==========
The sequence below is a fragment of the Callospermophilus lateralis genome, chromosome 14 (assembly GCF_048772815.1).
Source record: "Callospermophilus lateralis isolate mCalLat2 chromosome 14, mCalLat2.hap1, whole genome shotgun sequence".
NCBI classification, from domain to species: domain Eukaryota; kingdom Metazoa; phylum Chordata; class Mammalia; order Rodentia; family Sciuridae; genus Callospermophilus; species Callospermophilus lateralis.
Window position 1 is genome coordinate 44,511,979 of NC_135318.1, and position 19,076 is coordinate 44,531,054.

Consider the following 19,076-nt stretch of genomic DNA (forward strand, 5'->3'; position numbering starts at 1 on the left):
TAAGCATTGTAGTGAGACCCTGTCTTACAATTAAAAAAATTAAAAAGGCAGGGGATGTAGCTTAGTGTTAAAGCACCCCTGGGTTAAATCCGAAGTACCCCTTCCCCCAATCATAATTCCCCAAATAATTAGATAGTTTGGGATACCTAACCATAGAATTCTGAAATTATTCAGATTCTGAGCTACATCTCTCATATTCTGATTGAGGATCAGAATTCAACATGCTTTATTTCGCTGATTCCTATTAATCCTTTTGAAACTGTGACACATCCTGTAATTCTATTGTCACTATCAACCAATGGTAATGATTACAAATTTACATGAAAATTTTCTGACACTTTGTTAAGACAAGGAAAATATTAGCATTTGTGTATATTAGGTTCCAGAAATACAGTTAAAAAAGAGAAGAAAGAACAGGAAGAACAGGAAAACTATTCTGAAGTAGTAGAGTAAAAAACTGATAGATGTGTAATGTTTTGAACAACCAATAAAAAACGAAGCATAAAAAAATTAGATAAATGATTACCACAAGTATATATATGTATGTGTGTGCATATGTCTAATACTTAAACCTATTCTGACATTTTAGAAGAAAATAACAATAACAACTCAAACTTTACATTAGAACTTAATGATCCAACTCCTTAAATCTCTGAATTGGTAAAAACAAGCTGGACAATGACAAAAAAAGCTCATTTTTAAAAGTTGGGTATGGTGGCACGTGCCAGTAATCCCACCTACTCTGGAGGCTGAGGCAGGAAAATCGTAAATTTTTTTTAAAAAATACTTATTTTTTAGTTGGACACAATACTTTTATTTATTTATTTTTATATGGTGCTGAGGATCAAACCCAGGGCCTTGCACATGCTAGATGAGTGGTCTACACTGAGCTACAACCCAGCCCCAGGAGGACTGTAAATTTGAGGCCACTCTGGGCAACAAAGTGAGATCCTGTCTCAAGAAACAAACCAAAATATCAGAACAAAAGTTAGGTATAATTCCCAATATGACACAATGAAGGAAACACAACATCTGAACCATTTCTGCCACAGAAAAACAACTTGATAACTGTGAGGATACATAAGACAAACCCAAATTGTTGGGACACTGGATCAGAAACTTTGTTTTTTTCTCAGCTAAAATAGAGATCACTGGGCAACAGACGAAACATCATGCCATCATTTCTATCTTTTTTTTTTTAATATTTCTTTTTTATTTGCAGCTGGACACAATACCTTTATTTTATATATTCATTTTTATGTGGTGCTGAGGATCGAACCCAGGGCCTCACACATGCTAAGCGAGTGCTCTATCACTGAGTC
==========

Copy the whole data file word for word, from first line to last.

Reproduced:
The sequence below is a fragment of the Callospermophilus lateralis genome, chromosome 14 (assembly GCF_048772815.1).
Source record: "Callospermophilus lateralis isolate mCalLat2 chromosome 14, mCalLat2.hap1, whole genome shotgun sequence".
NCBI classification, from domain to species: domain Eukaryota; kingdom Metazoa; phylum Chordata; class Mammalia; order Rodentia; family Sciuridae; genus Callospermophilus; species Callospermophilus lateralis.
Window position 1 is genome coordinate 44,511,979 of NC_135318.1, and position 19,076 is coordinate 44,531,054.

Consider the following 19,076-nt stretch of genomic DNA (forward strand, 5'->3'; position numbering starts at 1 on the left):
TAAGCATTGTAGTGAGACCCTGTCTTACAATTAAAAAAATTAAAAAGGCAGGGGATGTAGCTTAGTGTTAAAGCACCCCTGGGTTAAATCCGAAGTACCCCTTCCCCCAATCATAATTCCCCAAATAATTAGATAGTTTGGGATACCTAACCATAGAATTCTGAAATTATTCAGATTCTGAGCTACATCTCTCATATTCTGATTGAGGATCAGAATTCAACATGCTTTATTTCGCTGATTCCTATTAATCCTTTTGAAACTGTGACACATCCTGTAATTCTATTGTCACTATCAACCAATGGTAATGATTACAAATTTACATGAAAATTTTCTGACACTTTGTTAAGACAAGGAAAATATTAGCATTTGTGTATATTAGGTTCCAGAAATACAGTTAAAAAAGAGAAGAAAGAACAGGAAGAACAGGAAAACTATTCTGAAGTAGTAGAGTAAAAAACTGATAGATGTGTAATGTTTTGAACAACCAATAAAAAACGAAGCATAAAAAAATTAGATAAATGATTACCACAAGTATATATATGTATGTGTGTGCATATGTCTAATACTTAAACCTATTCTGACATTTTAGAAGAAAATAACAATAACAACTCAAACTTTACATTAGAACTTAATGATCCAACTCCTTAAATCTCTGAATTGGTAAAAACAAGCTGGACAATGACAAAAAAAGCTCATTTTTAAAAGTTGGGTATGGTGGCACGTGCCAGTAATCCCACCTACTCTGGAGGCTGAGGCAGGAAAATCGTAAATTTTTTTTAAAAAATACTTATTTTTTAGTTGGACACAATACTTTTATTTATTTATTTTTATATGGTGCTGAGGATCAAACCCAGGGCCTTGCACATGCTAGATGAGTGGTCTACACTGAGCTACAACCCAGCCCCAGGAGGACTGTAAATTTGAGGCCACTCTGGGCAACAAAGTGAGATCCTGTCTCAAGAAACAAACCAAAATATCAGAACAAAAGTTAGGTATAATTCCCAATATGACACAATGAAGGAAACACAACATCTGAACCATTTCTGCCACAGAAAAACAACTTGATAACTGTGAGGATACATAAGACAAACCCAAATTGTTGGGACACTGGATCAGAAACTTTGTTTTTTTCTCAGCTAAAATAGAGATCACTGGGCAACAGACGAAACATCATGCCATCATTTCTATCTTTTTTTTTTTAATATTTCTTTTTTATTTGCAGCTGGACACAATACCTTTATTTTATATATTCATTTTTATGTGGTGCTGAGGATCGAACCCAGGGCCTCACACATGCTAAGCGAGTGCTCTATCACTGAGTC